Two major events happened last week. Beyoncé dropped an album like it was no big deal and Instagram rolled out a new messaging feature. Guess which one the verdict is out on? I’ll give you a hint. She has a baby named Blue Ivy.
The jury is still not out on Instagram Direct which lets you send photos or videos to up to 15 of your friends at a time. You can see who likes the photos or comments on it, and groups of people can have conversations without the whole world seeing. Instagram Direct will not let you create lists or circles of friends but it will learn to see who you often send photos to and bring those names up more. You can also send people who don’t follow you videos and pictures. They can then choose to accept it or not and they don’t have to follow you if they do choose to see it.
This is a big move for the service, which up until now has been either all (meaning sharing your photos with anyone to see) or nothing (totally private.) Instagram Direct now makes it more of a communication tool (and not just a vehicle for showing Cronuts from every possible angle) which CEO Kevin Systrom believes it fundamentally is. During a New York City event announcing Instagram Direct Systrom said, “Not all photos have to be super meaningful. They can be about brunch. But I don’t think this is just brunch, it’s a visual status message. It’s about telling your friends where you are, who you’re with, and what you’re eating. It’s revolutionary. An image’s ability to communicate with the world is unparalleled.”
But is Instagram Direct necessarily a game changing hit? Clearly most people are saying Instagram released this as a response to the overwhelming popularity (not to mention Facebook’s desire to acquire) of SnapChat. However, they are different in that SnapChat is a fleeting series of pictures and Instagram Direct is attempting to launch a discussion using visuals. But though Systrom says Instagram is a form of communication, should it really be trying to migrate from a broadcasting tool to a personalized messaging system? Josh Constine of TechCrunch says no. He wrote:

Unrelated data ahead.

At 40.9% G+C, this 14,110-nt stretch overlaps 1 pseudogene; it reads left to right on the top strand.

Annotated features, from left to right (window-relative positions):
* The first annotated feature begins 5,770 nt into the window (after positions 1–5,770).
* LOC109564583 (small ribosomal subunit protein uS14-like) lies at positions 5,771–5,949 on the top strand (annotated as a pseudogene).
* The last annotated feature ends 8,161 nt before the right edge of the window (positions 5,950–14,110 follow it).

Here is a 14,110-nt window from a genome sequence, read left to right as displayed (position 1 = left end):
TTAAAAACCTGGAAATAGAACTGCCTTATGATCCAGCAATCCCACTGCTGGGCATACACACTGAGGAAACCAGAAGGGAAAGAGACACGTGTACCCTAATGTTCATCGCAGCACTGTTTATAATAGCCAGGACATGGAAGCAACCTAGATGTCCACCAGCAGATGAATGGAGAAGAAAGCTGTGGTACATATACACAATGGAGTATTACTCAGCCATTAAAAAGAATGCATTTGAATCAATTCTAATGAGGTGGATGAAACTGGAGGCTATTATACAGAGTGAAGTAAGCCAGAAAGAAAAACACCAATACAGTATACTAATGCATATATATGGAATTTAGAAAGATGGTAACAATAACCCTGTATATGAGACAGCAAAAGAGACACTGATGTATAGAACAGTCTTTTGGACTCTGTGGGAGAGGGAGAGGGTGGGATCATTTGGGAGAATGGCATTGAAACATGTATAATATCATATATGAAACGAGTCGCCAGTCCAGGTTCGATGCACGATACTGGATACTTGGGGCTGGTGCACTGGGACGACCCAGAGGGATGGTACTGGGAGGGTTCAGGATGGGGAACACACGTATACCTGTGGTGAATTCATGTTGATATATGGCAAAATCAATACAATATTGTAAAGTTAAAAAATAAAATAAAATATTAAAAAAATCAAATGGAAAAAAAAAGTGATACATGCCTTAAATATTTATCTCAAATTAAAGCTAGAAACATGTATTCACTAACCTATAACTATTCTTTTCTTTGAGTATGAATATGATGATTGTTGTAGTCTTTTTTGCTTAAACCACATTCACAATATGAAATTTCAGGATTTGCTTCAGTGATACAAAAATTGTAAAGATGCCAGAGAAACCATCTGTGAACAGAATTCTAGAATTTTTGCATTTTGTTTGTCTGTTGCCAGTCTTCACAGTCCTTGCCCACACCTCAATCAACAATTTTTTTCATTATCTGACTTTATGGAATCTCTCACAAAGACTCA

Instagram found a place in our hearts as an app for broadcasting moments. Take a photo (or later a video) and share it publicly, and specifically, to people who follow you. Now Instagram wants us to use it for private sharing. Take a photo or video and send it to one person or a small group. Those are entirely distinct species of communication.
Convincing a userbase to break their ingrained behavior pattern and use an app for something completely different is a tough sell. And it’s a lot tougher if that “something different” is actually “something you can do elsewhere”.
It has been criticized for not being ephemeral like SnapChat which means even if you are sending a photo to friends, you better be pretty darn happy about how you look cause it ain’t going anywhere (and please consider that for those of you who may be fan of the racier photos.) Will Oremus of Slate insists that the name is what is dragging it down. Unlike the classic IM me or GChat me, Instagram Direct is hard to make, well, for lack of a better word, snappy. He wrote,
“What the heck are you supposed to say if you want someone to send you a photo via Instagram Direct? Some ideas:
- “Instagram Direct me” (too unwieldy)
- “Direct me” (too subservient)
- “ID me” (semantically ambiguous)”
But maybe the real issue is that we use Instagram on our phones, which as you may recall has about seven different other platforms for communication, including those with visuals, available. It also makes you wonder is Instagram Direct a much-needed neccessity or an afterthought?
What do you think about Instagram Direct so far?